Brooked Barnes from the New York Times writes “People think that kids don’t catch butte messages about race and gender in movies, but it’s quite the opposite” (Barnes). I believe that Disney was picking up on the fact that their movies were having some kind of impact on children and they needed to change that to keep their business up and growing. With that being said, they introduced a princess in a different race. “According to the National Association for the Education of Young Children (NANCY), children between 2 and 5 years of age start to become aware of race, ethnicity, gender Ana Allegrettos.

I nee can accurately Identity “Black” Ana White” when labeling pictures, dolls and people. Children develop their own racial identity during preschool and elementary school years” (Brunette). As I had mentioned earlier, every girl dreams of being a princess. So many of the Disney movies revolve around a princess and I think it programs it in our mind that that is what we want to be. It seems easy to get there too because most of them start out poor, lonely, and in some kind of mess. Then everything magically works out for them without them even trying.

This shows young girls that they can be anything they want without even trying. The princesses’ bodies are absolutely flawless: perfect shape and gorgeous. This can cause a problem to some girls who think they can look Just like them. The truth is, they cannot become Barbie and have the perfect body. Many of the movies and characters created by Disney are far more of an influence on children than we realize. Many parent’s blame video games and other shows but they forget that Disney is the first thing they started showing to their children. In Beauty and the Beast, the beast turns into a human at one point.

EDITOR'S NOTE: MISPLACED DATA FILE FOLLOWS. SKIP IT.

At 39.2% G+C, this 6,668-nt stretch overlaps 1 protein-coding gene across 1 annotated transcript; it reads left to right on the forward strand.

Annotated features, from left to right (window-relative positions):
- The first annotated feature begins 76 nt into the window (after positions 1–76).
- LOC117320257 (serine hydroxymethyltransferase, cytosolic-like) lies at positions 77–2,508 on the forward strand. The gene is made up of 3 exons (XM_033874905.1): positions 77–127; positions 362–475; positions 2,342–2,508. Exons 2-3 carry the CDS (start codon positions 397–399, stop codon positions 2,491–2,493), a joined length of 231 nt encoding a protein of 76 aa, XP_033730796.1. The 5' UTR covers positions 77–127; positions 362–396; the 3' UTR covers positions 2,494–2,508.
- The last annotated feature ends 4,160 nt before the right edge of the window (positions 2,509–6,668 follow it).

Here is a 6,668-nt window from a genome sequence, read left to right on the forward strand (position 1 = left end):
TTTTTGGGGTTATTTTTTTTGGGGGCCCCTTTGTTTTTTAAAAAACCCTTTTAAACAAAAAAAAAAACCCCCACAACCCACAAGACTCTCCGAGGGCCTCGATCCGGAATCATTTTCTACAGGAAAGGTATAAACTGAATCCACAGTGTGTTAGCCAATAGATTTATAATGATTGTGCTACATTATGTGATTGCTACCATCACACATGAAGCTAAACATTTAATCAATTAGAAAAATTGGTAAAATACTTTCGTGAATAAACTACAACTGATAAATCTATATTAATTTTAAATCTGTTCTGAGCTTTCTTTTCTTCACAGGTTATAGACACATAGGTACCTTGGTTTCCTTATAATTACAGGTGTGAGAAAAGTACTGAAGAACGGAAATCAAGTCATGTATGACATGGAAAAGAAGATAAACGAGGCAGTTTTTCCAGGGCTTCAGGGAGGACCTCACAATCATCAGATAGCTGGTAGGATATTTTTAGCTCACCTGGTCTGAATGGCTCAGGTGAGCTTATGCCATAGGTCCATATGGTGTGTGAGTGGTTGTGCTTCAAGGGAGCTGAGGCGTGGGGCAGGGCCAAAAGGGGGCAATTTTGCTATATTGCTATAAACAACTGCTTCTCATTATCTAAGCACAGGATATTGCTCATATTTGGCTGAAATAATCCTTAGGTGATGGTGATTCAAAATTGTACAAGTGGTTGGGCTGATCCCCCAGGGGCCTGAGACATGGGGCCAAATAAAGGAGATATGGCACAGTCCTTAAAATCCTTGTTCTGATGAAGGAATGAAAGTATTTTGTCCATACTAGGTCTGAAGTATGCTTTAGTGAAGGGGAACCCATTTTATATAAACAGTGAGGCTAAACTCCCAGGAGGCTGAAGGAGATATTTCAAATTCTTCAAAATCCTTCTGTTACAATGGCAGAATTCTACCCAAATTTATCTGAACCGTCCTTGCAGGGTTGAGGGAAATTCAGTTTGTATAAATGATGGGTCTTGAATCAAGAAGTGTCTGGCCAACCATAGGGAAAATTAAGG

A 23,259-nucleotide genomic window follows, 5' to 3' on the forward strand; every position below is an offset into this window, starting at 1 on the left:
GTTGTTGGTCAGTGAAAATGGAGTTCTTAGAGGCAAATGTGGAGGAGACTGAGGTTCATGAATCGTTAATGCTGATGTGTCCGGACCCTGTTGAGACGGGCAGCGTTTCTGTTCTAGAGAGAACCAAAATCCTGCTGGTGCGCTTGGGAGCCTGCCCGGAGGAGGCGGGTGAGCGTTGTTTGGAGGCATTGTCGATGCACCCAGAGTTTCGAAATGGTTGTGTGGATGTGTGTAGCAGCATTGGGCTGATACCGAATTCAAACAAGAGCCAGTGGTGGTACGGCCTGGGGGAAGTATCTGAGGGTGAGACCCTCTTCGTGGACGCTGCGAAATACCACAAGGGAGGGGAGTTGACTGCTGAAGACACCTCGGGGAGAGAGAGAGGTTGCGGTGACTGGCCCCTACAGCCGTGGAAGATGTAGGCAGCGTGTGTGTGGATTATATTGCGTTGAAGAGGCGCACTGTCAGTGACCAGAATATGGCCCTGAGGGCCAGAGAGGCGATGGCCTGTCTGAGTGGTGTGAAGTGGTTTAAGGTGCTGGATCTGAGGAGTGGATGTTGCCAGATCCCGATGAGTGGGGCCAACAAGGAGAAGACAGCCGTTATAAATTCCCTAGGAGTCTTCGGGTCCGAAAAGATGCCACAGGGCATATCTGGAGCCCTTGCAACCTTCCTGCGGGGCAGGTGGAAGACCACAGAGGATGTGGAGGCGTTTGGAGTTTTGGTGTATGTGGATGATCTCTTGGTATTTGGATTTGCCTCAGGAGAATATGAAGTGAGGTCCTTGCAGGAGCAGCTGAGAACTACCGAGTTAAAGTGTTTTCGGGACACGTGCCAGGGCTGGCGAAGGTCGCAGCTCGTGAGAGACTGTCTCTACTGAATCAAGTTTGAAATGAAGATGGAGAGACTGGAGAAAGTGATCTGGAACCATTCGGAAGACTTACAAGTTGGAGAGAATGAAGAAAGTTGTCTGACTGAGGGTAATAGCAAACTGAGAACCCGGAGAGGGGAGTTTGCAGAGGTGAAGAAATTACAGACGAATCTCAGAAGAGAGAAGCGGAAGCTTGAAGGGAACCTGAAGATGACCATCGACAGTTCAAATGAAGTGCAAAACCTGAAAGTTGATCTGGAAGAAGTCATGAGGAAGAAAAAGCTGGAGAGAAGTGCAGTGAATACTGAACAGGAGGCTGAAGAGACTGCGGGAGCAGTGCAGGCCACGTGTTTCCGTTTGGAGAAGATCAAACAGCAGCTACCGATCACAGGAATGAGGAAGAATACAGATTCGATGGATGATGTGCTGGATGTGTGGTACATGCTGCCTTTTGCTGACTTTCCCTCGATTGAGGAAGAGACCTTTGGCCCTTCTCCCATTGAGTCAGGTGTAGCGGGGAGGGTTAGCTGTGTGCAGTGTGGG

This is showing to young children hat an ‘animal’ can turn into a person which is not accurate. It also portrays that a beast is not good and doesn’t deserve a girl when he really is not a beast. This image of being the right person but not being acceptable to another person is not what needs to come across to young adults. Watching these movies with different objects usually will bring up questions from the child too. Then the parent has to decide if they want to answer them in the truthful way or in the way that the child wants to hear. It is similar to Santa Claus, giving away the truth or keeping the hidden secret lull of fun?

Questions arise such as how to become a princess or why this, why that? Part of being a kid is to imagine and pretend as much as you want but some critics and parent’s are starting to wonder when ends can meet from pretending to reality. I can see to both sides, from being an innocent child and not knowing the reality of people and dreams to being a child and finding out the truth and being heartbroken that you cannot grow up to be a princess like Belle. I think that you only live once, let the child think what he/she wants to as long as it does not get in the way of learning.